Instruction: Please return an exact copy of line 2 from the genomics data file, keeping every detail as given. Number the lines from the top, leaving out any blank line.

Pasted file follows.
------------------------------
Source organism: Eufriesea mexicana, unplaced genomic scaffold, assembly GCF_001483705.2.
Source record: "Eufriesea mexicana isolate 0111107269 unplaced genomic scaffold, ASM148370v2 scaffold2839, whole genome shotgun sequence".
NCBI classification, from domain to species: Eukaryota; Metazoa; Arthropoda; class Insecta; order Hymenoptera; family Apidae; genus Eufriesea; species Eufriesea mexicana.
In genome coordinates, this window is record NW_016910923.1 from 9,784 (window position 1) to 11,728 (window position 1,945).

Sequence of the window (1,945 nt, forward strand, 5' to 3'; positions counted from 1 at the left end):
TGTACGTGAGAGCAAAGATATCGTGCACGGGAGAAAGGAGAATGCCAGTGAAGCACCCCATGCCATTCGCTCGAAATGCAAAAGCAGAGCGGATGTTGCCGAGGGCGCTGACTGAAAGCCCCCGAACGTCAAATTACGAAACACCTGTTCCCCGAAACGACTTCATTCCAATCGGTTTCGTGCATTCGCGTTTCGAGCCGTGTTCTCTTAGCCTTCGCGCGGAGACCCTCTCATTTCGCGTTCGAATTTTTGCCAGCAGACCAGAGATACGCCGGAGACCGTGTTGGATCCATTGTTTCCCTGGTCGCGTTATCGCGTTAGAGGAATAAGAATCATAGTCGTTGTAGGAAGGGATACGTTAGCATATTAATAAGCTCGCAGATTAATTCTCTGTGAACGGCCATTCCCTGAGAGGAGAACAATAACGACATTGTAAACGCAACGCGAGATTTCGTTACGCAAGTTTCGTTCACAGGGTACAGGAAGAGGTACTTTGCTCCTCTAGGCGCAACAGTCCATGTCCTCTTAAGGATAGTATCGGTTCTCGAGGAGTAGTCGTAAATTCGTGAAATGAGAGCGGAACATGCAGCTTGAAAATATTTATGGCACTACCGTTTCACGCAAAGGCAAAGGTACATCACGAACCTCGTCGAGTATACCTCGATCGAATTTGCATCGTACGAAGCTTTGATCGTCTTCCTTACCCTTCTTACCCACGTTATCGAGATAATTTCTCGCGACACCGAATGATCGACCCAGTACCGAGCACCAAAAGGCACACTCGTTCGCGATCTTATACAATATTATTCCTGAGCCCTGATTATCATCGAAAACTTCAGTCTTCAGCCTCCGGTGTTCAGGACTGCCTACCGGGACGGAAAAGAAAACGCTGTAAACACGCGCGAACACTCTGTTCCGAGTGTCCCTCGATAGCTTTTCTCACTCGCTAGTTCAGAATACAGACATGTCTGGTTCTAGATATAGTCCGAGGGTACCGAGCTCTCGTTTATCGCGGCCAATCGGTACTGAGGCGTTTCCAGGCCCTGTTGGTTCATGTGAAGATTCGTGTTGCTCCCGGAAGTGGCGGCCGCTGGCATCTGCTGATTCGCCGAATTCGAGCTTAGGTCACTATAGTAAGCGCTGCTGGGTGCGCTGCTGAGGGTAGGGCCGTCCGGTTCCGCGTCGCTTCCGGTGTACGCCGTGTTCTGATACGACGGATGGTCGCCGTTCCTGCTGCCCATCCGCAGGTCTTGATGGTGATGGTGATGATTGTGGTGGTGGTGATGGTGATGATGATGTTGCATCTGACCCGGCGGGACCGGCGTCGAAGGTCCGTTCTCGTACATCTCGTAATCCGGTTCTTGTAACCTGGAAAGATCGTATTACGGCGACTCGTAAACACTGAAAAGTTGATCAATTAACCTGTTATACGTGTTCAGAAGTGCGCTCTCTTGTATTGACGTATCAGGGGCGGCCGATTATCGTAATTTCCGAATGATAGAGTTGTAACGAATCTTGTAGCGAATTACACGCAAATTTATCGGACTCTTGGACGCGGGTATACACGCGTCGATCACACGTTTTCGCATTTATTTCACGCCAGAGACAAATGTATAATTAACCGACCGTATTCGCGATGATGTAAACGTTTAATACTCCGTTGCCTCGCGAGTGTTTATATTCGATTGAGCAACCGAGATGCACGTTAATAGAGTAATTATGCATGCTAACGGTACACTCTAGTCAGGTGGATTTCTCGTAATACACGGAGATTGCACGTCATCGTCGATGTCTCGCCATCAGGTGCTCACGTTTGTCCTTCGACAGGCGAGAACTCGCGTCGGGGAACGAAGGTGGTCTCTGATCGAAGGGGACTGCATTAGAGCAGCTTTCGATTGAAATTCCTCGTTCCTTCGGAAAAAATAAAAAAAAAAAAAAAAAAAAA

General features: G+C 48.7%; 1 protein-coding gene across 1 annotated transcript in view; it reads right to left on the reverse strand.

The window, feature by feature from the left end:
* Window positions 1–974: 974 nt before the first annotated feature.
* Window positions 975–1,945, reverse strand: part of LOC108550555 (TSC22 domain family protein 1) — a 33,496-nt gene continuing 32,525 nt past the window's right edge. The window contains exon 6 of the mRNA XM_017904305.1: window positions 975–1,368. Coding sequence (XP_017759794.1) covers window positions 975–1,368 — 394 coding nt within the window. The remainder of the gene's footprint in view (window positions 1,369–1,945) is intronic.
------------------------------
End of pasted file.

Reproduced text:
Source record: "Eufriesea mexicana isolate 0111107269 unplaced genomic scaffold, ASM148370v2 scaffold2839, whole genome shotgun sequence".